On the defensive side, Kitchens went with experience and brought in Steve Wilks, who was released from his duties as the Arizona Cardinals head coach after a dismal first season at the helm. Wilks does have a history of running strong defenses, however, so perhaps he can put his time in the desert in the rearview mirror. One of the only positives from his horrible one-and-done run as head coach of the Cardinals was a strong pass defense. Hopefully he can translate his past success in Carolina and other stops to work in Cleveland.
There is all kinds of offensive talent in Cleveland, and that was before “the trade.” It starts at quarterback with the rising star of Mayfield. If you don’t have Mayfield in superflex, you probably can’t get him. If you do have him, good work! There really isn’t much more to say here, other than don’t overpay for him if you’re in a one-quarterback league.
At running back, Nick Chubb had a very strong rookie season himself. Once the Browns shipped out Carlos Hyde in October, Chubb was able to take over the top running back job fully, and boy did he take it over. Over 1,100 all-purpose yards and ten touchdowns for a team that struggled half the season? Yes, please. And if that wasn’t enough, the Browns also took a chance on Kareem Hunt, who had an awful lot of success on the field, even if he has had some serious issues off the field. They also have my old buddy Duke Johnson still on the roster, but the winds say he may be headed out of town at some point. Johnson may be the best receiving running back in the league.
Ok, ok, we made it here. “The Browns got Odell Beckham!” In the most shocking move of this off-season, the Browns pried perhaps the best wide receiver in football away from the suddenly clueless New York Giants. While I love the new, trade-happy NFL, I don’t know how you move a player like Beckham. A top three wide receiver who is still that young? I don’t get it. The Browns also still have the services of Jarvis Landry, who may catch north of 300 balls this year with Beckham wreaking havoc on coverage. There are other wide receivers on the team like Rashard Higgins and the once boutique pick Antonio Callaway, but I wonder how to pick who to go after past the big two.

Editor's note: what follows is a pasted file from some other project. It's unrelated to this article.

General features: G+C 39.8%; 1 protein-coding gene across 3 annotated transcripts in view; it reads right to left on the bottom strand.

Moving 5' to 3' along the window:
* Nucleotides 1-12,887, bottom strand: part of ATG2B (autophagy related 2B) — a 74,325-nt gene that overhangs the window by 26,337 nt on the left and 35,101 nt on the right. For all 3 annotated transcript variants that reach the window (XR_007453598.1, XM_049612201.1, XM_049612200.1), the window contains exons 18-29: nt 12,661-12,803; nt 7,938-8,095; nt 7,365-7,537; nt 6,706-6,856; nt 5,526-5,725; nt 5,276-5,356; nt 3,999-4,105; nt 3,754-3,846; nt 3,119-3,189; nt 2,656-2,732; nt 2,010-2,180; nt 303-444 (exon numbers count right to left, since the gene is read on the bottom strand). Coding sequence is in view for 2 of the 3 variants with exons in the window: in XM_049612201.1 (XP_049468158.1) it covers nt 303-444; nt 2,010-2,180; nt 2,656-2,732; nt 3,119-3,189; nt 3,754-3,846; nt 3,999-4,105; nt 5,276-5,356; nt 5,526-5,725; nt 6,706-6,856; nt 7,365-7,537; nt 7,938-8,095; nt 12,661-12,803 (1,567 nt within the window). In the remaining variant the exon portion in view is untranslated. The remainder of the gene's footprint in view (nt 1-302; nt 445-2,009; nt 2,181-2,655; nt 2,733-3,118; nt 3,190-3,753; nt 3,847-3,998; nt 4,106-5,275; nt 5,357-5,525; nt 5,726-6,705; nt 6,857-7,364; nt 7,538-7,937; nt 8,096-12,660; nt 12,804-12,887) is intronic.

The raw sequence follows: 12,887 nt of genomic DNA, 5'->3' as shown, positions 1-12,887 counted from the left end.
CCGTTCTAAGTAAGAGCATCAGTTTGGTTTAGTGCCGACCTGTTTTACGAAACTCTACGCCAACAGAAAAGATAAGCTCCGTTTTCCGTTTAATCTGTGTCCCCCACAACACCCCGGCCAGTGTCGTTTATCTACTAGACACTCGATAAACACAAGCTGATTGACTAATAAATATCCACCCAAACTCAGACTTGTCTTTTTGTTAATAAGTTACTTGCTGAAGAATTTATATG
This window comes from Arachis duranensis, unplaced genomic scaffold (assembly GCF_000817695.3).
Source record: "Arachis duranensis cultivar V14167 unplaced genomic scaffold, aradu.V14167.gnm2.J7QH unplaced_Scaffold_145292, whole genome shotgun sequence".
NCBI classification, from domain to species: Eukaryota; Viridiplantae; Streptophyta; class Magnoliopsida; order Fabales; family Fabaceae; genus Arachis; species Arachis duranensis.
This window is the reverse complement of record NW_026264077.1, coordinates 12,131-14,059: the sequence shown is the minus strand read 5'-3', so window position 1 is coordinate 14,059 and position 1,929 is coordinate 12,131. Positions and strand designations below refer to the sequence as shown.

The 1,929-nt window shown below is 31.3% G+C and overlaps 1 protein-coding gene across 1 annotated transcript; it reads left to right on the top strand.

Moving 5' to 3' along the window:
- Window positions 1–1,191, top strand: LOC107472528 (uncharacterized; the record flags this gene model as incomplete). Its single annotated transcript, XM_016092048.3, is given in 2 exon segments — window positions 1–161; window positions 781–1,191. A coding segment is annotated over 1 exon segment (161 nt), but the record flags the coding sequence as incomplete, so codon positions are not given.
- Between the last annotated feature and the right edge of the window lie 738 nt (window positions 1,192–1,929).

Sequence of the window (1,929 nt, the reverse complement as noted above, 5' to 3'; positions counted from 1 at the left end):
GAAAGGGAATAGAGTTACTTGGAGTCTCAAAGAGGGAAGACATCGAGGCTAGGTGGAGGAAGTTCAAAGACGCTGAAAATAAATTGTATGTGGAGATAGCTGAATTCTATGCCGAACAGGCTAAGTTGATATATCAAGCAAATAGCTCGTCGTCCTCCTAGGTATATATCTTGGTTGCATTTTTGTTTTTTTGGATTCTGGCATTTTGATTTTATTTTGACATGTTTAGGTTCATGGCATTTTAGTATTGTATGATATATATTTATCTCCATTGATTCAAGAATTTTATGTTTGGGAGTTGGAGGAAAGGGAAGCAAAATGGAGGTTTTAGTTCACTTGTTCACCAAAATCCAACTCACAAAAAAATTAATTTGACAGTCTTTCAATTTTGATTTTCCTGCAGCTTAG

At tight end, at least, the choice is clear. You want David Njoku. This may be the year and the offense to truly unlock his talent. I expect Njoku to blot out the sun numerous times in the end zone this year. He’s a great player to have at the position if you can’t get one of the top three tight ends.
The Bottom Line
Whew. Just listing the offensive talent in the Dawg Pound is a little tiring. The problem is that almost all of those talented players are likely fetching full price or more this off-season. I’d love to own quite a few of them, but it may not be in the cards. Players aside, I do like the look of the new coaching staff. I know some didn’t love the Kitchens hire, but in my estimation, that’s more about a lack of familiarity with the new head honcho. He’s just never been the kind of hot name that football fans love to talk about, and therefore a lot of us looked at the hire and said, “huh?” I felt unsure myself, but the more I read about Kitchens the more I liked him. And with all that talent, as long as he can keep the team together he’ll have a great chance at success.